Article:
But the FBI also took an interest in constitutionally protected activities, including DGR members participation in public meetings and lectures and the groups early organizing efforts.

Even though the FBI investigation found no evidence that DGR was planning to engage in violent activity, it often portrayed the group as an extremist organization. One individual contacted numerous times by the FBI was said to have been a suspected member of the Deep Green Resistances extremist wing and a participant in DGRs Midwest extremist planning process. DGR did have a strategic planning conference in Wisconsin in spring 2012 which they said was attended by about 30 people, but it was publicly advertised and focused on building the organization, fundraising and leadership training.

From
From an FBI communication on Deep Green Resistance, dated 28 November 2014.

The FBI also focused its attention on DGR organizing at Western Washington University, which hosted a lecture in 2011 by two of the groups members, Max Wilbert and Dillon Thomson. Information about the lecture, titled Environmentalism for the New Century, and about the professor who hosted it was included in the FBI files. Wilbert, who attended WWU, is also a member of DGRs board of directors.

As part of the investigation, the FBI met with the universitys police department to discuss possible Deep Green Resistance presence on the WWU campus. The FBI also said it would attempt to determine whether any of the professors in the environmental sciences department were involved in the DGR movement.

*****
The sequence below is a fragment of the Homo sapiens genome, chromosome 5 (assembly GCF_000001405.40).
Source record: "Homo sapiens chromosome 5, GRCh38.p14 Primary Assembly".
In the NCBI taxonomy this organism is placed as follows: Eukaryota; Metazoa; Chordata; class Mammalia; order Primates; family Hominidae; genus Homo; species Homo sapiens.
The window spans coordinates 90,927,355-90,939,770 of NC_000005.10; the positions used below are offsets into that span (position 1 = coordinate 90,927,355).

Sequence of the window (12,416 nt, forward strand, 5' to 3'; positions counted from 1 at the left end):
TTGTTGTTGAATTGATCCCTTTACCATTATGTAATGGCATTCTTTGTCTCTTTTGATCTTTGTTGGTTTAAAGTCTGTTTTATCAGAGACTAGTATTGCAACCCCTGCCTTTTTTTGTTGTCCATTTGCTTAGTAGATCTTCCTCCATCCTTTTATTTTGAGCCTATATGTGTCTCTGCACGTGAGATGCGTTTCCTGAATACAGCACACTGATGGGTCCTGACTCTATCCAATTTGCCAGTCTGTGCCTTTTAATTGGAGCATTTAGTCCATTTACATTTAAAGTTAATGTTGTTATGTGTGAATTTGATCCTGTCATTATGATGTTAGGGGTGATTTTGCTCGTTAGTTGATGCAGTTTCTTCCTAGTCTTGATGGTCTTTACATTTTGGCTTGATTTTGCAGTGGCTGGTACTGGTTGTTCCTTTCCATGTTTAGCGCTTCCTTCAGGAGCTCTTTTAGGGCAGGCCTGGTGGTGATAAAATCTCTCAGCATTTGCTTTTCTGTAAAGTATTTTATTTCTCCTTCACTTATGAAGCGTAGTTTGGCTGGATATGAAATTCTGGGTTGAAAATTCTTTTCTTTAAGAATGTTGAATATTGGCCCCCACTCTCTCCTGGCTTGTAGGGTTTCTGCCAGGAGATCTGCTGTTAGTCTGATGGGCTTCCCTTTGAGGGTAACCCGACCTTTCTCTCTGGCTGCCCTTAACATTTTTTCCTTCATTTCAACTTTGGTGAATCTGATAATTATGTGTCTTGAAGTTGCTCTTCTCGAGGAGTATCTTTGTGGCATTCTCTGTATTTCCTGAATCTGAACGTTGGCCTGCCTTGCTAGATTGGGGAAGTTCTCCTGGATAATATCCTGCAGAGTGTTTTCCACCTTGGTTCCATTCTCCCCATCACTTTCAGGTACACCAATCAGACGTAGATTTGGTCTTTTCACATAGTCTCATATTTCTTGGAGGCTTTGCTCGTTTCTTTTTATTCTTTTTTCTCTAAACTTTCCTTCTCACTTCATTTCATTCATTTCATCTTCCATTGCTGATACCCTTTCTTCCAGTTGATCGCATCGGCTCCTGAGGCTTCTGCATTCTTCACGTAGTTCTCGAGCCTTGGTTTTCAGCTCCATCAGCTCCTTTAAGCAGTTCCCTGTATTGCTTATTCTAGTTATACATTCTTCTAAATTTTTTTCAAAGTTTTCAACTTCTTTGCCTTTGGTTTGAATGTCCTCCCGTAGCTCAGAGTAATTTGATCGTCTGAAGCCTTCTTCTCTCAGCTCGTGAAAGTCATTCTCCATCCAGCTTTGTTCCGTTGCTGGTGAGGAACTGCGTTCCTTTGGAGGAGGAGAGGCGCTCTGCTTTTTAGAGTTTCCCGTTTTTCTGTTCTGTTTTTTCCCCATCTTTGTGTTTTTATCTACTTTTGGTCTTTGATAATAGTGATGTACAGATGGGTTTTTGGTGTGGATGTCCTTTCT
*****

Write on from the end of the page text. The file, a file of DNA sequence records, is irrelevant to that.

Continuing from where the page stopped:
FBI
From an FBI communication on Deep Green Resistance, dated 21 November 2013.

The sweeping investigation into DGRs activities was formally closed in 2014 but Wilbert assumes that the group is still being closely watched. Wilbert, who is also a writer and photographer, frequently posts short polemical essays on his Facebook page or the Deep Green Resistance website.

Wilbert said that on 7 September 2018, nearly four years after the investigation was closed, he got a call from an FBI agent in Seattle informing him that the bureau had received an anonymous tip regarding something he had written online. The agent also left a card at Wilberts parents home.

Im pretty outspoken about being a revolutionary, somebody who believes in the necessity for revolutionary change, Wilbert said. Its not something I hide.

An FBI file documenting the online tip describes Wilbert as an environmental extremist involved in inciting violence in Seattle.

German, the former FBI agent, whose recent book, Disrupt, Discredit, and Divide, chronicles the troubling post-9/11 expansion of the FBIs domestic surveillance powers, said the agency had failed to heed the warnings laid out in a 2010 justice department IG investigation that criticized the FBIs targeting of certain domestic advocacy groups. According to German, the Yost files and the two-year DGR investigation show how ineffective these internal oversight mechanisms are to preventing abusive and wasteful investigations of non-violent protesters.